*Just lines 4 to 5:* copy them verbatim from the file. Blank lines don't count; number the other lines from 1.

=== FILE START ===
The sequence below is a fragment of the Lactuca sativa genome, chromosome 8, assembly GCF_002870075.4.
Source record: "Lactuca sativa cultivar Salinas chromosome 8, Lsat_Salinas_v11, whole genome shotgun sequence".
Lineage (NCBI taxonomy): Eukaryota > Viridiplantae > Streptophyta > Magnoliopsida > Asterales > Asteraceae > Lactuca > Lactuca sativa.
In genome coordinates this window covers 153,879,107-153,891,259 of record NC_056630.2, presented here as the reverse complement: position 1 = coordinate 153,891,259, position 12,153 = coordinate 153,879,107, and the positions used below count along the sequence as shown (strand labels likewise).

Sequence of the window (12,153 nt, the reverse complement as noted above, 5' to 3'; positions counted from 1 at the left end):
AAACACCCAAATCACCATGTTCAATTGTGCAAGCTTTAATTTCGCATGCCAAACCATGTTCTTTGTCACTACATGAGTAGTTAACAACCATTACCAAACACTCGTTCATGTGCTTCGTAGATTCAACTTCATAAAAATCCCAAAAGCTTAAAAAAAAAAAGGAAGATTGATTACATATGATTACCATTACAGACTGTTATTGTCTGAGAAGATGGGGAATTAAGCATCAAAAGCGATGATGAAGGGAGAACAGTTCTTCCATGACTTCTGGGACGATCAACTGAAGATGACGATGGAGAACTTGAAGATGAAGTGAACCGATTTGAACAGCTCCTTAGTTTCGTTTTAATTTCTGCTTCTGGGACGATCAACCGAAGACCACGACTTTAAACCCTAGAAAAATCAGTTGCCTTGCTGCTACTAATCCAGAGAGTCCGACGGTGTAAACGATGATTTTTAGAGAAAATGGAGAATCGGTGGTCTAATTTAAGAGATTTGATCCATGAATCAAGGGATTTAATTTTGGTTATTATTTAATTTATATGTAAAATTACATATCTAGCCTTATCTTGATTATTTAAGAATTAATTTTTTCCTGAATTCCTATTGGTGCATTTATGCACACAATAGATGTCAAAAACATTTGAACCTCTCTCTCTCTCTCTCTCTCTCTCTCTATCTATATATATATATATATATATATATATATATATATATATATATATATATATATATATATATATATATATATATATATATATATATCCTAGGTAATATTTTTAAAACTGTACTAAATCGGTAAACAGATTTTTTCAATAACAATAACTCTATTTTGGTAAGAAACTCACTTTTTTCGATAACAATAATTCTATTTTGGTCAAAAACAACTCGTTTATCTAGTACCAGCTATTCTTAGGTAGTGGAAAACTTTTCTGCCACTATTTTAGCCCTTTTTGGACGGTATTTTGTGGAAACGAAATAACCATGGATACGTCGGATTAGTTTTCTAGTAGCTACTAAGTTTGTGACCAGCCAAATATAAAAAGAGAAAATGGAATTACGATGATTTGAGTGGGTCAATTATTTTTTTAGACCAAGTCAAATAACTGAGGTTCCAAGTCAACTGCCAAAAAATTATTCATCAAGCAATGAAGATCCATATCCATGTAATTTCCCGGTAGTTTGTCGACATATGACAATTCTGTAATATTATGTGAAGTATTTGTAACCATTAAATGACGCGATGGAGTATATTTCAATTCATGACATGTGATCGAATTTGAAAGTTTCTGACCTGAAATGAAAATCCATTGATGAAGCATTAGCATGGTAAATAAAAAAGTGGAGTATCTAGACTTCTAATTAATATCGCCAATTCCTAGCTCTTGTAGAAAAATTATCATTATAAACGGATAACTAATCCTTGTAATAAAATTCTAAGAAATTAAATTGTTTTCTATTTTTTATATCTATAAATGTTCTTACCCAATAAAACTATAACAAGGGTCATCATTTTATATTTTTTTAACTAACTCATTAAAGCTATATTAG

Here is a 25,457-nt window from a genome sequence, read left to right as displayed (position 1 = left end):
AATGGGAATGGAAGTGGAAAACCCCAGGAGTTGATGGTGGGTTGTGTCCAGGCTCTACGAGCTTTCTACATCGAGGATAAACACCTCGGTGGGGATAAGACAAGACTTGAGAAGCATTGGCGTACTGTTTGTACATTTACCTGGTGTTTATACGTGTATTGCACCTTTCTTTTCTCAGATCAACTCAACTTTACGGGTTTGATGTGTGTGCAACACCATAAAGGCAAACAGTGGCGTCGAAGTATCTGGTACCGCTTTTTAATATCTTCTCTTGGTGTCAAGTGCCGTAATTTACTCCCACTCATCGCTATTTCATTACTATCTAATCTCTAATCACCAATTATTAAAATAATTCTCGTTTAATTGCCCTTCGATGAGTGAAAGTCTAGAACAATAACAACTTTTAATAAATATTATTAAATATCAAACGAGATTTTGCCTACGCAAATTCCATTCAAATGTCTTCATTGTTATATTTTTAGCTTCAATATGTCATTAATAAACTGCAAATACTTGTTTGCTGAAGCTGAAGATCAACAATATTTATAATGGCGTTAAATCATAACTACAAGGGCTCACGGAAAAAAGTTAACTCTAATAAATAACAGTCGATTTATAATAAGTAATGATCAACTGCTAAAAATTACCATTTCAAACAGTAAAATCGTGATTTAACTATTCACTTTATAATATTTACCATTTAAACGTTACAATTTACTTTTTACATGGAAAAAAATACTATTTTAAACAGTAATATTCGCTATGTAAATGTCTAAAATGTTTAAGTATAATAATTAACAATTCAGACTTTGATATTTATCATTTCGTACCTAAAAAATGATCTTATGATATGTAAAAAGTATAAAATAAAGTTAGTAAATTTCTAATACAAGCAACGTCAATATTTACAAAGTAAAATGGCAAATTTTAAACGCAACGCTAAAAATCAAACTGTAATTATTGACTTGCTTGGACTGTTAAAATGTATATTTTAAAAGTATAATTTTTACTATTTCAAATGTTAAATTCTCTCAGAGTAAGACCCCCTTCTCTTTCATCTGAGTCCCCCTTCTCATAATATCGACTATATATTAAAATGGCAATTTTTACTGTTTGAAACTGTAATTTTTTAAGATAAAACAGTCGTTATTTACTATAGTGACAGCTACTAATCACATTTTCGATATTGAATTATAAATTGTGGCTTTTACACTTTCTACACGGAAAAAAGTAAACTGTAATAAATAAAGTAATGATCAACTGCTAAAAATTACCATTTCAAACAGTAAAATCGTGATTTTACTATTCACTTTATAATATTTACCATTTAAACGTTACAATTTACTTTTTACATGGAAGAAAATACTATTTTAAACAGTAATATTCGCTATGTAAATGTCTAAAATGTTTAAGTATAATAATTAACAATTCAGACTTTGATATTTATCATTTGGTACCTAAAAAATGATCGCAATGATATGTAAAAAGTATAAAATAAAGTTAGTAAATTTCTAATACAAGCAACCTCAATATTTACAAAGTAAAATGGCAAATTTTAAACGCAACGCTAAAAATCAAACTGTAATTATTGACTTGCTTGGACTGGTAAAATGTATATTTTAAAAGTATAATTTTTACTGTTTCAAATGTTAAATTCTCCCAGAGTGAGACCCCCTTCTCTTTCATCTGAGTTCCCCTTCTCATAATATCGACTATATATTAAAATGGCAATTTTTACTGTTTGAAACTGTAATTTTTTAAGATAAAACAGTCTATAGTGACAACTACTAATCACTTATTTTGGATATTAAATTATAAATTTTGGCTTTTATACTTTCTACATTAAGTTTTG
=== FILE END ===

In genome coordinates this window covers 153,879,107-153,891,259 of record NC_056630.2, presented here as the reverse complement: position 1 = coordinate 153,891,259, position 12,153 = coordinate 153,879,107, and the positions used below count along the sequence as shown (strand labels likewise).

Sequence of the window (12,153 nt, the reverse complement as noted above, 5' to 3'; positions counted from 1 at the left end):